Ibrahimovic move sparks mixed reactions
Milan have not won the scudetto since 2004 and owner Silvio Berlusconi's frugal approach to transfers during the global economic crisis meant there was little hope of the Rossoneri threatening perennial champions Inter Milan until now.
The Italian prime minister said in July that the prospect of a move for former Inter striker Ibrahimovic was unlikely because the Swede might not fit into the dressing room.
A few lacklustre pre-season performances later under new coach Massimiliano Allegri and Milan have shifted their thinking on the eve of the new Serie A season to try to avoid another third-place finish in the league.
"With a man like that upfront, Milan can close the gap," AS Roma coach Claudio Ranieri, who led his side to a close second behind Inter last term, told reporters.
Ibrahimovic was the talisman for Inter's 2007, 2008 and 2009 scudettos but his first season at Barcelona was mixed, allowing seven-times European champions Milan to pounce.
"All of us at Milan have to thank Silvio Berlusconi for the economic force he has put into the deal," Milan chief executive Adriano Galliani told reporters on announcing the transfer.
Milan were losing 70 million euros a year before selling Kaka to Real Madrid in the last close season for 67 million.
Millionaire tycoon Berlusconi said such losses were unacceptable in times of austerity and at first allowed just a free transfer and low-key loans in this transfer window, including the bizarre recruitment of Kevin Prince Boateng.
Genoa bought the Ghana midfielder from Portsmouth and then immediately loaned him to Milan, who planned to buy him outright from their Serie A rivals once finances picked up.
Galliani has worked wonders to convince Barcelona to accept a similar deal over Ibrahimovic whereby he is on loan at Milan for the first season before the Rossoneri have the right to buy for 24 million euros.
The figure is significantly less than Barca paid for him last July in a swap deal with Inter involving Samuel Eto'o which was valued around 66 million euros.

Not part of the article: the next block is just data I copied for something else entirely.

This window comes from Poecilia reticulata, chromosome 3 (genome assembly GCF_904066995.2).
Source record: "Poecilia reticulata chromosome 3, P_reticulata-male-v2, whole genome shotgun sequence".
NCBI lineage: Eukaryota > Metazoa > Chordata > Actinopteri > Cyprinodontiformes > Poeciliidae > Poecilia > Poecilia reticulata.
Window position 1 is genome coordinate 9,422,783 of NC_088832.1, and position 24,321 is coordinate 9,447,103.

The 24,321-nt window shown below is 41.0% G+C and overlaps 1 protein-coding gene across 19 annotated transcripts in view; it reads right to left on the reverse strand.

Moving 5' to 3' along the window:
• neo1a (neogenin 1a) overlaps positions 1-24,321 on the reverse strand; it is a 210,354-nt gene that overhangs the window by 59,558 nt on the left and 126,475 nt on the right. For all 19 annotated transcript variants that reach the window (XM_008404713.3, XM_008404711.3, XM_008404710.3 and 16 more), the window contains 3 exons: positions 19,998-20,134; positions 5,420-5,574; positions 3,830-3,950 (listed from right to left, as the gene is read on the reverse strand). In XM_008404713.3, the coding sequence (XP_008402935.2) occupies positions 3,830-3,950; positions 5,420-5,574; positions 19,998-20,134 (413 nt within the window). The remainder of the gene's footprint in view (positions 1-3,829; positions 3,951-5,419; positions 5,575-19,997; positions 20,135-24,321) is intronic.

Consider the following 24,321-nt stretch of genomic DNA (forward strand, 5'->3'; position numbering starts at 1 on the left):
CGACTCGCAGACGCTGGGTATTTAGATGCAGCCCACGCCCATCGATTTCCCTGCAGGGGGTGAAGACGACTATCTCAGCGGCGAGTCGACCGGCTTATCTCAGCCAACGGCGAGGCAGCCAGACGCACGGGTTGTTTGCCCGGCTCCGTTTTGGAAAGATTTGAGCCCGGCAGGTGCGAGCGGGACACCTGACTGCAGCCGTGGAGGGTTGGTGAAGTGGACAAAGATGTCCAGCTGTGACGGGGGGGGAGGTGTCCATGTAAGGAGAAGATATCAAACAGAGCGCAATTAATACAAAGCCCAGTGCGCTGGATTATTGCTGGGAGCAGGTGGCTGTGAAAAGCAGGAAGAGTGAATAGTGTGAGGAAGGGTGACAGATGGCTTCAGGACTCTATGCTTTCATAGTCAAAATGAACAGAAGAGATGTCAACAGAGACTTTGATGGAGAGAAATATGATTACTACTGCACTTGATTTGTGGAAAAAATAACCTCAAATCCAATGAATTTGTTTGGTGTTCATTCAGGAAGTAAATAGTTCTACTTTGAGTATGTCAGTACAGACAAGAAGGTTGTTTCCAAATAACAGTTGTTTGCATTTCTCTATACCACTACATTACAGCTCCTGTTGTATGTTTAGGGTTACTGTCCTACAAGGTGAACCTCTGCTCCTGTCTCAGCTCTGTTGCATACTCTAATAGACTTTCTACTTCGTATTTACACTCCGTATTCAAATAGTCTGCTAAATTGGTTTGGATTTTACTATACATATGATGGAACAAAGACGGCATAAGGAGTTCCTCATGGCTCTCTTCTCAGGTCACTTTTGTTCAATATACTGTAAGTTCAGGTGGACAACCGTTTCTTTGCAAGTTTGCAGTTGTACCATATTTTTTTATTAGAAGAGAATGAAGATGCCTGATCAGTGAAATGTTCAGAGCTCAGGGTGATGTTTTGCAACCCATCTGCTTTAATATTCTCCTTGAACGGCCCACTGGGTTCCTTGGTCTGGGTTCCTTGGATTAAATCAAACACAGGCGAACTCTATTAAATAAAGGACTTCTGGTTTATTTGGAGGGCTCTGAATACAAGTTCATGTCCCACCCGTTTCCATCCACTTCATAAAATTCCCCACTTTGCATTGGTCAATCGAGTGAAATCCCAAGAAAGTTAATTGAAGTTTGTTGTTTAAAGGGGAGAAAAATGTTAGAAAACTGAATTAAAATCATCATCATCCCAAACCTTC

Despite Milan's cleverness in keeping the cost of the transfer down, some experts believe the move is evidence of Milan admitting that the policy of only signing journeymen and relying on the waning talents of Ronaldinho did not work.
"It's panic buying at the end of the tranfer window. Milan and Berlusconi have become desperate," Professor Chris Brady, dean of London's BPP Business School and a former semi-professional footballer, told Reuters.
"I don't understand this deal, I really don't."
Part of the reason for the perplexity is Ibrahimovic's past at city rivals Inter, whose fans are bound to give the Swede a rough ride in the San Siro derbies this season.
The 28-year-old was a hero with Inter but quit last year saying he had won everything he could in Italy and needed the challenge in the Champions League.
Inter had their revenge on him by winning the Champions League last season as part of an unprecedented Italian treble, beating Ibrahimovic's Barca in the semi-finals.
Inter president Massimo Moratti has said he is surprised by Ibrahimovic's move, even if the Swede once played for big rivals Juventus too.
Milan fans will simply hope Ibrahimovic does not go the way of the last former Inter striker they purchased.
Brazilian Ronaldo was a shadow of his former Inter self when Milan signed him from Real and he was quickly shown the door after serious injury.